Europe 202: Severus’ African War
After his victory over Parthia (198), Septimius Severus set about improving the fortifications of the empire’s desert frontiers, most notably in North Africa, which was having troubles with desert raiders. In 202 Severus led a campaign against the Garamantes, advancing deep into the Sahara to capture their capital Garama.
198 Severan Mesopotamia▲
With his victory against Parthia, Septimius Severus annexed territory in the upper Tigris and Euphrates to the Roman Empire. Part of this was reorganized into a new province of Mesopotamia, with its capital at Nisibis. Although Severus’ Mesopotamia was far smaller than Trajan’s attempt in 116–17, its strategic location posed a considerable threat to Ctesiphon, the capital of Parthia (and later, Sasanian Persia).
? ?? 198–26 Dec 211 Co-principates of Caracalla and Geta▲
In 198 Septimius Severus appointed his 10-year-old son Antoninus—known as “Caracalla” after the hooded tunic he wore—as co-emperor. Intending for both his sons to rule together, Severus also made Caracalla’s one-year-younger brother Geta co-emperor in 209. The two brothers did not get on and, when Severus died in February 211, Caracalla soon outmaneuvered his mother Julia Domna’s desperate attempts at mediation and had Geta assassinated.
198–202 Limes Numidiae▲
In 197 Roman emperor Septimius Severus appointed Quintus Anicius Faustus as imperial governor in Numidia. Between 198 and 202 Faustus dramatically expanded Roman fortification in North Africa, building three great fortified lines to surround the Ouled Naïl mountains and reach the very edge of the Sahara desert. The network presumably defended against nomadic raids, remaining in operation until the late 230s.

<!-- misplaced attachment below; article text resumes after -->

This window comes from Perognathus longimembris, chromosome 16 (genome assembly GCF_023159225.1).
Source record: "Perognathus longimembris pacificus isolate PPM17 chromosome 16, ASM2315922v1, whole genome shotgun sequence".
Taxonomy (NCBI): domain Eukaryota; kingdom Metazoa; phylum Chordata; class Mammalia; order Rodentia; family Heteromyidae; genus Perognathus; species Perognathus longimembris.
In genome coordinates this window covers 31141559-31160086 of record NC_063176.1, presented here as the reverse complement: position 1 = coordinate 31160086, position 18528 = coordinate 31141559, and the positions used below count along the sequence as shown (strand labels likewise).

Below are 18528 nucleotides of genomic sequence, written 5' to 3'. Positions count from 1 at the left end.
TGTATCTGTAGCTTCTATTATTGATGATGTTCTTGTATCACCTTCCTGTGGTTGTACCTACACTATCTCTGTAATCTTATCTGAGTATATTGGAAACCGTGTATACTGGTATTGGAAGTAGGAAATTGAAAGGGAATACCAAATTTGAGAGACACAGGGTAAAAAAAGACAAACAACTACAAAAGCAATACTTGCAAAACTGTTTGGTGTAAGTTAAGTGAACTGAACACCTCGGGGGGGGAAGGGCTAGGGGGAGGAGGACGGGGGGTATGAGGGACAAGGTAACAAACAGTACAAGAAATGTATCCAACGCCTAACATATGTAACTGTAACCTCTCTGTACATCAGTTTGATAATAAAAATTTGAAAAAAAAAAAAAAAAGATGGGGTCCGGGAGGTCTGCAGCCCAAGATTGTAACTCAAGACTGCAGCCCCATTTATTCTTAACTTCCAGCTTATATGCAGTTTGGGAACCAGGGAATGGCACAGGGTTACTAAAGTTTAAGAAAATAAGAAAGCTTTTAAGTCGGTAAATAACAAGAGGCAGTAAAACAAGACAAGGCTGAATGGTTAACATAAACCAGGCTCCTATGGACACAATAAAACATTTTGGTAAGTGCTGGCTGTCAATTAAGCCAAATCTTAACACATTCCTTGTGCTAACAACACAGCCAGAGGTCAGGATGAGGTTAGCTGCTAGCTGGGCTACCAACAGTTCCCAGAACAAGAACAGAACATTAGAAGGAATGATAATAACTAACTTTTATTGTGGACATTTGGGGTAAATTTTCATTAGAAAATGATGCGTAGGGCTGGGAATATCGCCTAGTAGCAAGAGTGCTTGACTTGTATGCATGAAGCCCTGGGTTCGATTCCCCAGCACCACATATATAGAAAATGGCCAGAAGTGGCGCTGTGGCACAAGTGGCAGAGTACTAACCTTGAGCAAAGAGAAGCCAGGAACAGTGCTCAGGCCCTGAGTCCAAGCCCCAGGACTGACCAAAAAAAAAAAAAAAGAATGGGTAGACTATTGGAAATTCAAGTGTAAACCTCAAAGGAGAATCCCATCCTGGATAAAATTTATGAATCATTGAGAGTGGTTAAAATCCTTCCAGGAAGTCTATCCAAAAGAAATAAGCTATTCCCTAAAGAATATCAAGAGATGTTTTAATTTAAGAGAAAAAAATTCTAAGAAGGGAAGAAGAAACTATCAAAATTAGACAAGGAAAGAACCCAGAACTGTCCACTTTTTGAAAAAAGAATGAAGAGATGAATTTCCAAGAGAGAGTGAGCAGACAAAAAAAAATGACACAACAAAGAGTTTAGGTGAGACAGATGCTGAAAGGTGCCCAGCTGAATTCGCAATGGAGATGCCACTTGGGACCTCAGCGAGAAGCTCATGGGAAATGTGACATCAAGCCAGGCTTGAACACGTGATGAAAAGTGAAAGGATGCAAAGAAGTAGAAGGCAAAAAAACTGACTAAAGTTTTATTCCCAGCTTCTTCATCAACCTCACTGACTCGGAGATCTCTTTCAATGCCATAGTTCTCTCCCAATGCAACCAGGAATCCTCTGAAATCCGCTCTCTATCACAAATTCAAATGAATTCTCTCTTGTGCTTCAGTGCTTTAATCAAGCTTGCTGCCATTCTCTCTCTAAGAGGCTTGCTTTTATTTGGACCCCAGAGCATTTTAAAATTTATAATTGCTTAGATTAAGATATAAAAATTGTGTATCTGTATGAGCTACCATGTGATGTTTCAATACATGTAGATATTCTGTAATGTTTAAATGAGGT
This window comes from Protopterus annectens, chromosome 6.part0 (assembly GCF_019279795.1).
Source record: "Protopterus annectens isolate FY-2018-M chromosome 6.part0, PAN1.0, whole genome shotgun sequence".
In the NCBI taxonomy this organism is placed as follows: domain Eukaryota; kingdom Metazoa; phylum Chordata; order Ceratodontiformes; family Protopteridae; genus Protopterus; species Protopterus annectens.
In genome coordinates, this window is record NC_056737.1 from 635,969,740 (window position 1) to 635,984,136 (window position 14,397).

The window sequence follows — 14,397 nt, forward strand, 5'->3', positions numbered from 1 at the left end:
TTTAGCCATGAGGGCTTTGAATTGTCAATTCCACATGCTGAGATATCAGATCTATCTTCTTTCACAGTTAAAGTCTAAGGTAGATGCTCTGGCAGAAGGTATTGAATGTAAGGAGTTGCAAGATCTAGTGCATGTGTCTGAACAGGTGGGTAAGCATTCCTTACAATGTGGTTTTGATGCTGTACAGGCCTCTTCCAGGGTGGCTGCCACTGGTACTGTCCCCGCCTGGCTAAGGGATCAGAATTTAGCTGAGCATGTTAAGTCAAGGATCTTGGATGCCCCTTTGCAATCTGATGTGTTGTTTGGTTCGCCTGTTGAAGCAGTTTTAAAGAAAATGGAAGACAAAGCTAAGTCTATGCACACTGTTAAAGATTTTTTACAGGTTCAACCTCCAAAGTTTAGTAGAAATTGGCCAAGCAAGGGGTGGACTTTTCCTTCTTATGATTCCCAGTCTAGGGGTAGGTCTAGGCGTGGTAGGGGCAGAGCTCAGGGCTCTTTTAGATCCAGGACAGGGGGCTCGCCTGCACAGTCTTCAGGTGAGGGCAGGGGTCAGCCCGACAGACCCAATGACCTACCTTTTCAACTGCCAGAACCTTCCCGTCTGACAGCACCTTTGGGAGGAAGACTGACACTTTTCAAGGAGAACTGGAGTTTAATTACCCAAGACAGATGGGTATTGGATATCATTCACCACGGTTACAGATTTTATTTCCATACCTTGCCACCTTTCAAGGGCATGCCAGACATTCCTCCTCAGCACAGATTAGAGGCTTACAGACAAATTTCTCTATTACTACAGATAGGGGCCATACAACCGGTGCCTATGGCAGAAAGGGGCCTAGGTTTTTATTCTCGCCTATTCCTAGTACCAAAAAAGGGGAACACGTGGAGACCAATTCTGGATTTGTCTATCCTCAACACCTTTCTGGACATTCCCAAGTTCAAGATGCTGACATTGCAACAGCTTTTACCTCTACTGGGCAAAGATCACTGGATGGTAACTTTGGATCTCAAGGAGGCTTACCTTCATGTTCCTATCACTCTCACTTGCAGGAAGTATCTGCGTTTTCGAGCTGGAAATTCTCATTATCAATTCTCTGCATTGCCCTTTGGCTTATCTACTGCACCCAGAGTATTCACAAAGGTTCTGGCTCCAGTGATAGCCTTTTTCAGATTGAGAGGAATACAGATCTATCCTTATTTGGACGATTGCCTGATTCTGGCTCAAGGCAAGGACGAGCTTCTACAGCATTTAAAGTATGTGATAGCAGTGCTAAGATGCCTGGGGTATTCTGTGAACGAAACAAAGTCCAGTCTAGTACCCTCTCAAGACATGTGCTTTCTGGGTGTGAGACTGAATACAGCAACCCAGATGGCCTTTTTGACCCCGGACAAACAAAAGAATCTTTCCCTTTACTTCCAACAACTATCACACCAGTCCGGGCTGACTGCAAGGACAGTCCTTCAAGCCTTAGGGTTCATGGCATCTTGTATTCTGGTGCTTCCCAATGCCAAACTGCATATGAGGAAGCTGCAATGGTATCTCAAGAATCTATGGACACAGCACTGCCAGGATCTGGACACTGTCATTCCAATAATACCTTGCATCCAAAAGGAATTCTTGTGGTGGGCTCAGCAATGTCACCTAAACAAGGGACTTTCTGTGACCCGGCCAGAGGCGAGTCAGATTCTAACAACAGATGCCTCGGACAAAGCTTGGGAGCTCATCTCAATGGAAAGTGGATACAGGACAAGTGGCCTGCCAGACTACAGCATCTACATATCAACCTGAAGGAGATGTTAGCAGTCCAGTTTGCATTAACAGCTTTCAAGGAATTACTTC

? Mar 200–22 Jan 205 Conspiracy of Plautianus▲
Gaius Fulvius Plautianus, praetorian prefect under Septimius Severus from 197–205, managed to amass vast wealth and prestige during Severus’ campaigns. Suspected of instigating the murder of his fellow praetorian prefect, Aemilius Saturninus, in early 200, Plautianus successfully married his daughter to Severus’ son and co-emperor Caracalla in 202. Exploiting his position to eliminate his opponents at court, Plautianus was nonetheless loathed by Caracalla and his mother Julia Domna, who eventually succeeded in having him executed in January 205.
200? Kingdom of Carmania▲
Sometime around 200 AD—possibly as a side-effect of Septimius Severus’ invasion—the Parthian Empire acknowledged the growing independence of Carmania, a remote south-eastern province, by recognizing it as a client state. The move was a symptom of the increasing weakness of Parthia’s hold over its own empire.
202–203 Severus’ Garamantian Campaign▲
In late 202, while touring his homeland of Africa Proconsularis, Septimius Severus led an expedition against the Garamantes, who had harassing the province’s frontiers, including Severus’ home town of Leptis Magna. The Romans captured the Garamantian capital Garama (Germa), pacifying the desert kingdom. After this Severus had a series of forts constructed along the southern frontier at the desert oases of Cydamus (Ghadames), Garbia, and Golaia (Bu Ngem).